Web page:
Several studies have suggested that dentists and dental students are at high risk of burnout. During burnout, dentists experience exhaustion, alienate from work and perform less efficiently.[9] A systemic study identified risk factors associated with this condition such as practitioner's young age, personality type, gender, the status of education, high job strain and/or working hours, and the burden of clinical degrees requisites. The authors of this study concluded that intervention programs at an early stage during the undergraduate level may provide practitioners with a good strategy to prepare for / cope with this condition.[10]


Depending on the country, all dentists are required to register with their national or local health board, regulators, and professional indemnity insurance, in order to practice dentistry. In the UK, dentists are required to register with the General Dental Council. In Australia, it is the Dental Board of Australia, while in the United States, dentists are registered according to the individual state board. The main role of a dental regulator is to protect the public by ensuring only qualified dental practitioners are registered, handle any complaints or misconduct, and develop national guidelines and standards for dental practitioners to follow.[11]


Specialists in these fields are designated "registrable" (in the United States, "board eligible") and warrant exclusive titles such as dentist anesthesiologist, orthodontist, oral and maxillofacial surgeon, endodontist, pediatric dentist, periodontist, or prosthodontist upon satisfying certain local accreditation requirements (U.S., "Board Certified")


About 5,100 openings for dentists are projected each year, on average, over the decade. Many of those openings are expected to result from the need to replace workers who transfer to different occupations or exit the labor force, such as to retire.


In addition, dentists in private practice oversee a variety of administrative tasks, including bookkeeping and buying equipment and supplies. They employ and supervise dental hygienists, dental assistants, dental laboratory technicians, and receptionists.


Dental school programs typically include coursework in subjects such as local anesthesia, anatomy, periodontics (the study of oral disease and health), and radiology. All programs at dental schools include clinical experience in which students work directly with patients under the supervision of a licensed dentist.


Dentists must be licensed in the state in which they work. All states require dentists to be licensed; requirements vary by state. Most states require a dentist to have a DDS or DMD degree from an accredited dental program, pass the written National Board Dental Examination, and pass a state or regional clinical examination.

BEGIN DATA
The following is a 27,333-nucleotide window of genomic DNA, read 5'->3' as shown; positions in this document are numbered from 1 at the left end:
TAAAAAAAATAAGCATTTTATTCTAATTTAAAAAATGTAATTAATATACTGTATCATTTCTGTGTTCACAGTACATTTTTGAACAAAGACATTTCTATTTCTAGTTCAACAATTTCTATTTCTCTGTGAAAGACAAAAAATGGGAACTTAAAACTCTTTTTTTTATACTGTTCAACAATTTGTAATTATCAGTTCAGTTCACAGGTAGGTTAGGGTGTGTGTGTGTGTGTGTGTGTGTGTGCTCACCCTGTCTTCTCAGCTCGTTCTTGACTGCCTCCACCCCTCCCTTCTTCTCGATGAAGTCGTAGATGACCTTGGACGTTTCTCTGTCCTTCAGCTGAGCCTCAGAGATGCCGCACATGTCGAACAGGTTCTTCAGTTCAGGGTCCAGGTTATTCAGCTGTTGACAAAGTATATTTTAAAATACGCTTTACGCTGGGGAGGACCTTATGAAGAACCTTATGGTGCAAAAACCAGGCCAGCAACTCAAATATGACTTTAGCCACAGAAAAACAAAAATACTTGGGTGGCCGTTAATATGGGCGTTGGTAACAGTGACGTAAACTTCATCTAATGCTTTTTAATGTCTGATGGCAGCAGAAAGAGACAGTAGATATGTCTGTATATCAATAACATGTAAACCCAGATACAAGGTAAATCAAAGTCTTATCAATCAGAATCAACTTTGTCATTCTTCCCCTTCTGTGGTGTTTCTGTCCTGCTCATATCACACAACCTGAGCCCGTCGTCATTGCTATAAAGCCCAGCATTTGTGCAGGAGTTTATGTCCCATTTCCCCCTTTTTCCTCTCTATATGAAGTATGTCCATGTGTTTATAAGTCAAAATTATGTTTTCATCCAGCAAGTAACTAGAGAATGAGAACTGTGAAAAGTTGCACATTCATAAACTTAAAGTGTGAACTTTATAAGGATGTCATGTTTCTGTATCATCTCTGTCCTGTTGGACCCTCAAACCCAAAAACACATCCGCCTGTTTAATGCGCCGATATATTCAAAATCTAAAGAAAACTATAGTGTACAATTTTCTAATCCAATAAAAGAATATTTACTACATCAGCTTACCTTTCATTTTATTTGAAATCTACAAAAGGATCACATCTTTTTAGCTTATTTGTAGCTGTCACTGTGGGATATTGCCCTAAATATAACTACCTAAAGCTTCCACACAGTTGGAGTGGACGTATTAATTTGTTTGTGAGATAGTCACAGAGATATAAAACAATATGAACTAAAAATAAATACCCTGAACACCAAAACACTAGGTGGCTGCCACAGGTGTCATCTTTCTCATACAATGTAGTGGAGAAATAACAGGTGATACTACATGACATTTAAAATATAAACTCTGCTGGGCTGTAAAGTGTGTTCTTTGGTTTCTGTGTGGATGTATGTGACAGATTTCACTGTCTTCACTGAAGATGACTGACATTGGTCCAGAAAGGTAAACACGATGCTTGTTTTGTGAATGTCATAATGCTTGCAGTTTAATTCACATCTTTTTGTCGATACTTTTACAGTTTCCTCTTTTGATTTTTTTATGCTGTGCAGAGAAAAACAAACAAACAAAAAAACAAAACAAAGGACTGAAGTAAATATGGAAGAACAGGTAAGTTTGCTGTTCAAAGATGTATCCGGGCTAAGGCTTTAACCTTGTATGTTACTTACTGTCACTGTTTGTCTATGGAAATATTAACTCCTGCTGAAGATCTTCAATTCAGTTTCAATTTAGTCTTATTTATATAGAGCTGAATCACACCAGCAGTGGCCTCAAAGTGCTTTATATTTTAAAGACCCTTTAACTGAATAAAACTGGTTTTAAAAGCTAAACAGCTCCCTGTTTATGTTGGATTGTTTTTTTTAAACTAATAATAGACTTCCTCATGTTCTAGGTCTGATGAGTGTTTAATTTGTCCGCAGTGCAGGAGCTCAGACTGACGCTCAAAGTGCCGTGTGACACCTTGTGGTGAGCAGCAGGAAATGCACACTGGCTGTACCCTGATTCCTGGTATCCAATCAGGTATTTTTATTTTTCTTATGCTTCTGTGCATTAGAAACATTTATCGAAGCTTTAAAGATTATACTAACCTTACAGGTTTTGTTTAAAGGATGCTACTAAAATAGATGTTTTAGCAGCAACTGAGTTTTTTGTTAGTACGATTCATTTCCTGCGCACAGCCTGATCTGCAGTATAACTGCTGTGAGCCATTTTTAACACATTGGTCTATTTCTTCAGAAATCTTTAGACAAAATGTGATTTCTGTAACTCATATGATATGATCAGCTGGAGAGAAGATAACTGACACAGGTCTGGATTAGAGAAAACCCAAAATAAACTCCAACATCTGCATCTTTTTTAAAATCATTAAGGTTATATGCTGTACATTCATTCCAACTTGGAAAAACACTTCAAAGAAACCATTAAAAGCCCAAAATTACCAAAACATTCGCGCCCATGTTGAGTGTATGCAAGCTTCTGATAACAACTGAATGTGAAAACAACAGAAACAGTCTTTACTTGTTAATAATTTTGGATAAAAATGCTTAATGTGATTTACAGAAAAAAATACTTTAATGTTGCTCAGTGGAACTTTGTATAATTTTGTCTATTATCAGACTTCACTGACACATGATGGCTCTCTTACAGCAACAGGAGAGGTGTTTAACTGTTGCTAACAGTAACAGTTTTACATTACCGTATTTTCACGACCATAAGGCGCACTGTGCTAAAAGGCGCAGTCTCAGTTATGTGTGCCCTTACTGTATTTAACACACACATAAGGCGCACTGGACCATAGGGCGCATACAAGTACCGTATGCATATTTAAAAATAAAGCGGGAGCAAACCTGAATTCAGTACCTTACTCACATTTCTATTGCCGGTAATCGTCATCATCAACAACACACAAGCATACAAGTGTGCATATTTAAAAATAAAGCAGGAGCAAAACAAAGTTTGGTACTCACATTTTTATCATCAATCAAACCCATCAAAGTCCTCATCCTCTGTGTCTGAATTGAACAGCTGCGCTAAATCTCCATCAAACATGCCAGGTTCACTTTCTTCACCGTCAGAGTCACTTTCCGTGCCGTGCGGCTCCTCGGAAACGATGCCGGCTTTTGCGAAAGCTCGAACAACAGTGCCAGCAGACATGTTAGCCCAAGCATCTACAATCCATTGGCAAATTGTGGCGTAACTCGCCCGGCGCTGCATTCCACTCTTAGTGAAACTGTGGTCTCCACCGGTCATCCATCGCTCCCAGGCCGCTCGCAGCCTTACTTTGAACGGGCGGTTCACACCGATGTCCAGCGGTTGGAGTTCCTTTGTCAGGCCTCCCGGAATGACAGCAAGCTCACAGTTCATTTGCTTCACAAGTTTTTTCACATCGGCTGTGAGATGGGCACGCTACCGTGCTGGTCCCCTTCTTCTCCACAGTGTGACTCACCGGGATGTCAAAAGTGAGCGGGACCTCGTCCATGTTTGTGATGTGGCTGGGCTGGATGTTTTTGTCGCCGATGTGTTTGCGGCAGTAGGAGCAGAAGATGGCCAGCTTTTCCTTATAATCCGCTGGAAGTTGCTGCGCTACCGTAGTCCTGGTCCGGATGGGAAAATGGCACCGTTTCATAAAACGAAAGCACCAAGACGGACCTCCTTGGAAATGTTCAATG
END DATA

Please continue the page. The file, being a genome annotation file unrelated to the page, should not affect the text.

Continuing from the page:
In addition, a dentist who wants to practice in a dental specialty must have a license in that specialty. Licensure requires the completion of a residency after dental school and, in some cases, the completion of a special state exam.


The median annual wage for dentists was $163,220 in May 2021. The median wage is the wage at which half the workers in an occupation earned more than that amount and half earned less. The lowest 10 percent earned less than $63,880, and the highest 10 percent earned more than $208,000.


Demand for dentists is expected to increase as larger numbers of older people require dental services. Because each generation is more likely to keep their teeth than the previous generation, more dental care is expected to be needed in the years to come. In addition, dentists will be needed to treat dentofacial injuries and other conditions as well as to perform restorative procedures to treat complications from oral disease, such as gum disease and oral cancer. The growing popularity of cosmetic dentistry also is expected to support demand for dentists.


Cost estimates for services provided by out-of-network dentists (available in the out-of-network estimator) are based upon submitted claims data for out-of-network providers. The data is based on actual, non-discounted charges that providers have billed.


Using out-of-network dentists may mean higher deductibles, copays or coinsurance. It may also mean higher fees for services. So whenever possible, use an in-network dentist to get quality care for less.


Having a dental practice perform a checkup and regular cleaning gives a preventive approach to dental care. These general dentistry treatments help prevent problems with your teeth, gums and jaw bones, or they catch and manage problems before they worsen. During your visit, our doctors will take a picture of the current standing of your dental health and what would be needed to keep your oral hygiene in its best state. 041b061a72